By Hillel Aron
By Joseph Tsidulko
By Patrick Range McDonald
By David Futch
By Hillel Aron
By Dennis Romero
By Jill Stewart
By Dennis Romero
|Photo by Ted Soqui|
"I'm Surfer Dude! I'm Surfer Dude!"
"Hey, Surfer Dude, we love you!"
THE ABOVE EXCHANGE OCCURRED AS GUESTS arrived at the Academy Awards, when a blond man in a tuxedo -- Mr. Dude -- leaned out of a 1957 Chevy limo that sped up Highland Avenue near the Kodak Theater. The enthusiastic response from some onlookers near the intersection with Hollywood Boulevard led me to believe that Surfer Dude was probably a character in a popular teen movie that I had missed, or perhaps figured in some hot new TV comedy. It turned out that he was neither, and his apparent fans in the crowd had only been momentarily caught up in the dizzy idea that the blond was somebody. Well, he was somebody for, as he told me later, he had a show on public-access television. Or rather, was about to, because the show was still in post-production.
But this mummer's deception ran deeper still, for he and a few confederates had also duped checkpoint cops at Sunset Boulevard into believing that he was a real celebrity who enjoyed access to Hollywood's ground zero -- thanks to a forged pass.
"We wanted to check the security," he told me, "which was really scary because I didn't make any pretense to look normal -- I was yelling, 'I'm Owen Wilson's illegitimate brother!' They just did a cursory search. They put a mirror under the car, but I didn't see any dogs come up. If we had a bomb or whatever, it would have gone off."
Surfer Dude, of course, is not this San Diegan's name. His actual moniker is Scoobie Davis, though he does surf. "I'm not a competitive surfer -- I catch waves to achieve unity consciousness," he told me. "My show is called Dude! with an exclamation point. In it I just look at the follies and foibles of L.A. -- which exemplifies the excesses of American culture."
Davis was part of a festive insouciance that made the pre-show a surprisingly populist affair, despite all the security and talk of possible terrorist attacks. A veritable army of performers, grifters and clowns, along with the usual repent-or-die religious Martians, made the people distributing fliers for Tony Alamo, the Catholic-bashing tax cheat, seem like emissaries from a realm of light and reason by comparison.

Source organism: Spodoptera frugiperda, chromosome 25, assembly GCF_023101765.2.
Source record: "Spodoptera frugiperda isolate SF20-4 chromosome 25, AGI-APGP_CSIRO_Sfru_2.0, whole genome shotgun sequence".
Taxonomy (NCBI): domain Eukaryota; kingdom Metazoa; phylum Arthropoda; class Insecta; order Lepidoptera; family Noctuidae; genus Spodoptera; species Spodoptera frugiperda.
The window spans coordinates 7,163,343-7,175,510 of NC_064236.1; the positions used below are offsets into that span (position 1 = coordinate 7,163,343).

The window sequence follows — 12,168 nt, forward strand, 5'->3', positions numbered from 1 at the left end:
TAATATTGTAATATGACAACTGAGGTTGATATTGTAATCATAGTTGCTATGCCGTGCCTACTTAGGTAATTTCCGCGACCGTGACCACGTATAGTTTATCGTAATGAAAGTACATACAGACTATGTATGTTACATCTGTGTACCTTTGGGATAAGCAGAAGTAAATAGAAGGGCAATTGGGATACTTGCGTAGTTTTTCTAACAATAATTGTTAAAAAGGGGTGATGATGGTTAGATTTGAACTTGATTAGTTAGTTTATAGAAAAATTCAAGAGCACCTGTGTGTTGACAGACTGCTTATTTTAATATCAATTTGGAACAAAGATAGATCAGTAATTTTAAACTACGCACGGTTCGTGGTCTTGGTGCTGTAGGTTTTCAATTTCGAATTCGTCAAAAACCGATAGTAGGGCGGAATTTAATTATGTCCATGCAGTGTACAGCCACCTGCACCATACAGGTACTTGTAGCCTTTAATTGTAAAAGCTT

But this Palm Sunday's real story was that the people of L.A. and Hollywood had not been cowed by the mini police state set up around the Kodak Theater; instead, they thronged Hollywood and Highland to catch a glimpse of the stars whose limos pulled up in the middle of the intersection where the red carpet leading to the theater began. A high, wavering squeal raised by dozens of young girls swept over the scene when Russell Crowe got out of a black Suburban, and for a moment it seemed that a thousand cameras, camcorders and binoculars were raised into the air, no matter how impossibly far away their owners were.
THE CRUSH AT HOLLYWOOD AND HIGHLAND reminds us that we really do live in a semblance of a city, a town whose citizenry is not always content to stay at home and watch TV. The sealing off of the Kodak perimeter was an insolent and expensive case of security overkill and easily matched New York's precautions taken for the recent World Economic Forum -- even though no world leaders attended the Academy Awards and, unlike the WEF meetings, were not challenged by an organized protest movement. (Only about 25 homeless advocates, in a Threepenny OperaÂish moment, made a brief protest march against the money spent on the Oscars.)
The Hollywood lockdown remains another unnerving sign of how little official America (the America of paranoid government officials and business leaders) trusts the average person. The rooftop sharpshooters, street closures and squads of uniformed and plainclothes cops amounted to a declaration of war against not only free speech but also the common person's right and ability to occupy public spaces. Johnny Grant, Hollywood's tiresome "honorary mayor," hardly had al Qaeda in mind during a radio interview when he snarled that small-business owners who complained of the draconian measures should leave town so that their shops could be turned into "quality" businesses.
As usual, the awards themselves came off as a creepy self-affirmation pageant filled with imitation-maple-syrup moments of sweetness. The show got the populist razzings it so richly deserved -- not from the local dollar-a-blowjob media but at the countless Oscar TV parties held throughout the city, such as one at Silver Lake's Akbar cocktail lounge. As the evening and booze wore on, Akbar's queeny audience began making catty remarks at the room's big screen; as one scene of Manhattan's skyline followed another in Nora Ephron's lame film salute to wounded New York, one wag muttered, "Where are those planes?"
The next morning parts of Hollywood Boulevard and other streets near the Kodak remained closed for the cleanup. Down on Sunset the sidewalk in front of Blessed Sacred Roman Catholic Church was littered with Tony Alamo fliers and palm blades that had been sold by a street vendor the day before. The juxtaposition was inexplicably life-affirming -- we are all Owen Wilson's illegitimate brother.